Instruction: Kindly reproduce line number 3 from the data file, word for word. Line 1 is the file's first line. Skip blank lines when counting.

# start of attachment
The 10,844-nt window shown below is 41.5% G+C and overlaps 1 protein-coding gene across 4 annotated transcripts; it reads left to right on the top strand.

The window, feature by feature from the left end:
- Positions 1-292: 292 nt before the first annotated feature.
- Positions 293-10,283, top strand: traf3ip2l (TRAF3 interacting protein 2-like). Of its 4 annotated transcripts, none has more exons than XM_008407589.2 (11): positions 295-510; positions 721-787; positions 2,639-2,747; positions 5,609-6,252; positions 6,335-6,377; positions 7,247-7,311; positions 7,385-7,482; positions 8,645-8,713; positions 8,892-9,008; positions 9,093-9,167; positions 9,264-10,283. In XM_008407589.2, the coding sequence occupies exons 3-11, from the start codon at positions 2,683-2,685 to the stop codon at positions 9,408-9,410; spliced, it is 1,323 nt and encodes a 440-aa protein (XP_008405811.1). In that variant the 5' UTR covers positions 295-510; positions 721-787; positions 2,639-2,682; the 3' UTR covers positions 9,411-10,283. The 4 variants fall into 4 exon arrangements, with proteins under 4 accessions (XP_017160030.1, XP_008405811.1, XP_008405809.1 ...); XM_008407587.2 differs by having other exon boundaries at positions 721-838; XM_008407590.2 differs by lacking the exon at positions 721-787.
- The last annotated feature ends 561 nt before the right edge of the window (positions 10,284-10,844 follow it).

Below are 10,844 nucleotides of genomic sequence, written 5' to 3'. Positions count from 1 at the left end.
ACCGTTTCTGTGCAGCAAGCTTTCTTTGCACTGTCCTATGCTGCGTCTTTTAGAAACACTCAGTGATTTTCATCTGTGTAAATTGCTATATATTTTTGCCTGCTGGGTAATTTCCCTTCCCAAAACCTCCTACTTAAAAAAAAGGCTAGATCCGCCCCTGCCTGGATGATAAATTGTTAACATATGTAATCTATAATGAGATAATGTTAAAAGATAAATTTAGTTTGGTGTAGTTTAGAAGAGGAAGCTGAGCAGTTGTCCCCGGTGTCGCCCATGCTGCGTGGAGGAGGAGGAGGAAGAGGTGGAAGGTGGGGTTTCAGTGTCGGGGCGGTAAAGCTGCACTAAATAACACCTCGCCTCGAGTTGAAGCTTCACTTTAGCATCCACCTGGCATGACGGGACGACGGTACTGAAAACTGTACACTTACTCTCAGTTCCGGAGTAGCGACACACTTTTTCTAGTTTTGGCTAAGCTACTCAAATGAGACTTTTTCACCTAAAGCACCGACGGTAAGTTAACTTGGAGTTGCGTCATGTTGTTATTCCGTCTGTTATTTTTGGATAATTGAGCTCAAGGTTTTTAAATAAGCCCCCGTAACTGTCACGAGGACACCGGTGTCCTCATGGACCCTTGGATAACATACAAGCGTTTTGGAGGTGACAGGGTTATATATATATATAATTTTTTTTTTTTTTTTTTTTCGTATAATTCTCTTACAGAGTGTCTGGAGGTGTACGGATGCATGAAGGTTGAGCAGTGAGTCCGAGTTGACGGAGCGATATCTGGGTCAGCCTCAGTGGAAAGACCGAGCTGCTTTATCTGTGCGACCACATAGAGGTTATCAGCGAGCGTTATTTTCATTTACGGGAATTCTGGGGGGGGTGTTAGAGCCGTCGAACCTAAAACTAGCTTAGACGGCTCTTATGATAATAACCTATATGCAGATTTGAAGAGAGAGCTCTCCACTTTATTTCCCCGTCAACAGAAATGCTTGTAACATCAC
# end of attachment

- Positions 1-292: 292 nt before the first annotated feature.